In J. L. Carr’s deeply charged poetic novel, Tom Birkin, a veteran of the Great War and a broken marriage, arrives in the remote Yorkshire village of Oxgodby where he is to restore a recently discovered medieval mural in the local church. Living in the bell tower, surrounded by the resplendent countryside of high summer, and laboring each day to uncover an anonymous painter’s depiction of the apocalypse, Birkin finds that he himself has been restored to a new, and hopeful, attachment to life. But summer ends, and with the work done, Birkin must leave. Now, long after, as he reflects on the passage of time and the power of art, he finds in his memories some consolation for all that has been lost.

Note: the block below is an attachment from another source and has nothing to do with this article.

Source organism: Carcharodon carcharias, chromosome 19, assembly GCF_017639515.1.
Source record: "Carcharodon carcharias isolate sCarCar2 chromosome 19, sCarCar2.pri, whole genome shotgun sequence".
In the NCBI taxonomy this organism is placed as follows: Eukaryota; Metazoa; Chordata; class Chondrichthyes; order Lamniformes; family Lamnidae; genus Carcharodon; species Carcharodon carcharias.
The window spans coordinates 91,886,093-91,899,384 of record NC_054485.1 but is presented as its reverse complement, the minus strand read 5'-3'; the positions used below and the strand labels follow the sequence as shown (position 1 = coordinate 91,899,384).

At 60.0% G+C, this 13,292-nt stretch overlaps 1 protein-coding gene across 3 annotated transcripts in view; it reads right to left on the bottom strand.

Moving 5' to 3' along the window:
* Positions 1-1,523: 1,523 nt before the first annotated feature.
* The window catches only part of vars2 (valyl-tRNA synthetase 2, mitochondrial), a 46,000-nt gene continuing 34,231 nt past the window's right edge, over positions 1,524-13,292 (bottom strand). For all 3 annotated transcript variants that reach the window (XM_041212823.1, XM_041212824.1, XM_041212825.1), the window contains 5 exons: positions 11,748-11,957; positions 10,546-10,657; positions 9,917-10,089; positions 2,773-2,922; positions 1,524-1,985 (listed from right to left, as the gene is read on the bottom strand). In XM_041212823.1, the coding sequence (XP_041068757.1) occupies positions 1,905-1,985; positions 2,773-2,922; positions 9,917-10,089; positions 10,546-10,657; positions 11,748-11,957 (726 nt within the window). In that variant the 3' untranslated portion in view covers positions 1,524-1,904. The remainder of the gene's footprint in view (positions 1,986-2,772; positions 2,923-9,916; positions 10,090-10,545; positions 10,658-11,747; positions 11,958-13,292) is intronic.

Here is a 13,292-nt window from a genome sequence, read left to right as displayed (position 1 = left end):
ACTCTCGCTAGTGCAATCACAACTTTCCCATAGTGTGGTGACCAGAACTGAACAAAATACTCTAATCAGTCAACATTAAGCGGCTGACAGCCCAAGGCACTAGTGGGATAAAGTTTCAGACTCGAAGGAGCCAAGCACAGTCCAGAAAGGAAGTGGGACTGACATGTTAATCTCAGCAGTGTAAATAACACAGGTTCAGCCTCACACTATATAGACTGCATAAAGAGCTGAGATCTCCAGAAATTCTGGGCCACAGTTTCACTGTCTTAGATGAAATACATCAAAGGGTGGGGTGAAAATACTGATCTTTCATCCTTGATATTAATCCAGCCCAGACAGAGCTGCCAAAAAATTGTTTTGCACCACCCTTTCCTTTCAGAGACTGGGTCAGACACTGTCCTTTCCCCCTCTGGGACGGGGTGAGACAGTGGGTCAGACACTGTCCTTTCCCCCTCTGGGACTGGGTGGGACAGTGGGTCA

Unlike anything else in modern English Literature.
— The Spectator
Carr’s blessedly small tale of lost love is also a small hymn about art and the compensating joy of the artist, both in giving and receiving. It stays with us, too, and is oddly haunting.
— The New Yorker
Carr has the magic touch to re-enter the imagined past.
— Penelope Fitzgerald
The work is virtually perfect, and written with a great deal of liveliness and wit.
A unique and special experience, a visit to a special time and place, deeply observed and portrayed in beautiful prose.
— The Washington Post
Carr’s prose is spare, elegant and buoyed with wit; the idyllic countryside and its inhabitants are rendered in affectionate detail.
— Publisher’s Weekly
A Month in the Country…is one of those perfect, precious novels that you want to loan to friends, buy all your relatives for Christmas and give to your latest paramour.
— Eve Claxton, Time Out New York